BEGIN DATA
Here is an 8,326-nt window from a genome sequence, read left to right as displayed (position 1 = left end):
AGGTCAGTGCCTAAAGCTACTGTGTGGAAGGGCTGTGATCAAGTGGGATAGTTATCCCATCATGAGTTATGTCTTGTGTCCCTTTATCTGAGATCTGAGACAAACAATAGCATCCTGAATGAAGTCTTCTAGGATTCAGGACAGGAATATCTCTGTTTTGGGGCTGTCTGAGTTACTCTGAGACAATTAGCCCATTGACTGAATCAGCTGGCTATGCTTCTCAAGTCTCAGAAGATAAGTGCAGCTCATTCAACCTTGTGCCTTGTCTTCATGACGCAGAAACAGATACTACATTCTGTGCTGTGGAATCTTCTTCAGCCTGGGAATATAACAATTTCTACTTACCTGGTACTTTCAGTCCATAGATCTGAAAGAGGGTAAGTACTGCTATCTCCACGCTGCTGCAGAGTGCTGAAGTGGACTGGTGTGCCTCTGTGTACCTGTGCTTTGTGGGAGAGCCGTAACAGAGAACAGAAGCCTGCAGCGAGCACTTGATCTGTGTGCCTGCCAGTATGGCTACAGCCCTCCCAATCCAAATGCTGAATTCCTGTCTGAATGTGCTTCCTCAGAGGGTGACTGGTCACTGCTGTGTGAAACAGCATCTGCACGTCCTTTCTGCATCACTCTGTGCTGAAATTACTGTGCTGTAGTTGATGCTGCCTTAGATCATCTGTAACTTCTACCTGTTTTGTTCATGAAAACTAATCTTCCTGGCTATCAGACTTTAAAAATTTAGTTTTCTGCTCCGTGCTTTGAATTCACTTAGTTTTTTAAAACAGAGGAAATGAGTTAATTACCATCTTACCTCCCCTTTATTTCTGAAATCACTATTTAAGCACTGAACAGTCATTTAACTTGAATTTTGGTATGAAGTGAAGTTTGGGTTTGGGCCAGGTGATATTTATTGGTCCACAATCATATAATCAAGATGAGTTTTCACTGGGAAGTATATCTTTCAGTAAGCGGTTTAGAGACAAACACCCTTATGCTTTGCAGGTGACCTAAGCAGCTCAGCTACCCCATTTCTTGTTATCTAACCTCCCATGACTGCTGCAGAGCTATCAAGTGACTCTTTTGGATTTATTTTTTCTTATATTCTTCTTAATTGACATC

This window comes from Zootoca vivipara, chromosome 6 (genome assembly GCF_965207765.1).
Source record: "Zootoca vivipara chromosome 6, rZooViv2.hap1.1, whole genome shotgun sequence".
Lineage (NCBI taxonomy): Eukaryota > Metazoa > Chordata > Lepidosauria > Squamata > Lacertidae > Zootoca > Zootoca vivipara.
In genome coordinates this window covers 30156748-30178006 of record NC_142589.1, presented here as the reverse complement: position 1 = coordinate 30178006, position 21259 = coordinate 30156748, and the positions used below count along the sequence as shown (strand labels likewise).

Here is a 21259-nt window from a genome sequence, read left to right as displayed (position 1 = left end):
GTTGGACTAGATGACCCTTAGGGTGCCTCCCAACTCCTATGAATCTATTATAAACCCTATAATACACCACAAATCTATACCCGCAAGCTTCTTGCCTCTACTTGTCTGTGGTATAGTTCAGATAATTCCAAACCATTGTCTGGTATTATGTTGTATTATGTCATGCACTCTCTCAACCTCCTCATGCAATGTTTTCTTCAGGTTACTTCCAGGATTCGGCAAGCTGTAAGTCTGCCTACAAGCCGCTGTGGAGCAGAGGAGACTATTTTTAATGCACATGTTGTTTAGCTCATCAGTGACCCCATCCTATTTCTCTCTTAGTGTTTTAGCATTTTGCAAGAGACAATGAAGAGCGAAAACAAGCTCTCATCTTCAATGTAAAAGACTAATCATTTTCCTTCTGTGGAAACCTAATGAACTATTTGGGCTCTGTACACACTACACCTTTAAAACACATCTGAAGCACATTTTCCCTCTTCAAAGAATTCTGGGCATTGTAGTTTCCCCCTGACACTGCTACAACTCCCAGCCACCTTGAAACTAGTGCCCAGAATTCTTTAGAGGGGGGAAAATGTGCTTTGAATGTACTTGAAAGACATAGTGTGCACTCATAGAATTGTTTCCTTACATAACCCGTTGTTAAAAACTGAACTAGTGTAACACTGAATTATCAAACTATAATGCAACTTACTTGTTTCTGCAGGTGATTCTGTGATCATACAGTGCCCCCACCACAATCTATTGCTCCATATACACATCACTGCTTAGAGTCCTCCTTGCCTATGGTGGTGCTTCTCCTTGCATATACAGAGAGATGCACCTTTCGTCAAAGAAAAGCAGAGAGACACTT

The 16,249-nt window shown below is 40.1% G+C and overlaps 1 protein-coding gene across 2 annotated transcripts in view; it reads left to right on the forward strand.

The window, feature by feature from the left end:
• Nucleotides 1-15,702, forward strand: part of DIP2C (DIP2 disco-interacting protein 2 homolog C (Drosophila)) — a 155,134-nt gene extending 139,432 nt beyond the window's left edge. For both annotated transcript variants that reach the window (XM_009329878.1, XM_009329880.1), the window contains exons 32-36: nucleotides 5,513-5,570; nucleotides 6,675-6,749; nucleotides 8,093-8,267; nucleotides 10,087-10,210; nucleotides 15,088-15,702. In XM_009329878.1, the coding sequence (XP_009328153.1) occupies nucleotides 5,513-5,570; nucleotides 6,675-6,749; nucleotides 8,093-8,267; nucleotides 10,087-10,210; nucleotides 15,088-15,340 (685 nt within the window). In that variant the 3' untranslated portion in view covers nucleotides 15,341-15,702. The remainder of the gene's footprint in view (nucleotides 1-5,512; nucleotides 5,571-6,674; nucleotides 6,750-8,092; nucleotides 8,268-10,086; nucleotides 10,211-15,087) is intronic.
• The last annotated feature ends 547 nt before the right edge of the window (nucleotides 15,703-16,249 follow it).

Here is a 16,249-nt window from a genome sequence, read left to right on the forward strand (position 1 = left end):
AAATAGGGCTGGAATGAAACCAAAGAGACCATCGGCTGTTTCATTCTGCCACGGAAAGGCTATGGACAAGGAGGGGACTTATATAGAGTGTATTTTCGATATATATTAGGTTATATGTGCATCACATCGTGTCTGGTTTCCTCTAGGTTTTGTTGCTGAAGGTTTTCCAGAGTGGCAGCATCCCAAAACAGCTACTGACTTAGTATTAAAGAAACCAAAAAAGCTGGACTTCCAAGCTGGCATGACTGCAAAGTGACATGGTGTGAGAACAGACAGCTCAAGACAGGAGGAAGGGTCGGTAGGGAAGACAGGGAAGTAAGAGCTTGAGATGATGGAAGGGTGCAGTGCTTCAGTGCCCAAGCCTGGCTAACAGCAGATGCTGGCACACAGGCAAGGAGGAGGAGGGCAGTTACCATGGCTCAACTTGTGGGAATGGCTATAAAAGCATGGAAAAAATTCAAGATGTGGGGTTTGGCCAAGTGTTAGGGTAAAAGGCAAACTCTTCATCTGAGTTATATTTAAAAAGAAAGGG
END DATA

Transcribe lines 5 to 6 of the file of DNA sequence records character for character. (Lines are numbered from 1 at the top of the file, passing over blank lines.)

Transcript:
Lineage (NCBI taxonomy): Eukaryota > Metazoa > Chordata > Lepidosauria > Squamata > Lacertidae > Zootoca > Zootoca vivipara.
In genome coordinates this window covers 30156748-30178006 of record NC_142589.1, presented here as the reverse complement: position 1 = coordinate 30178006, position 21259 = coordinate 30156748, and the positions used below count along the sequence as shown (strand labels likewise).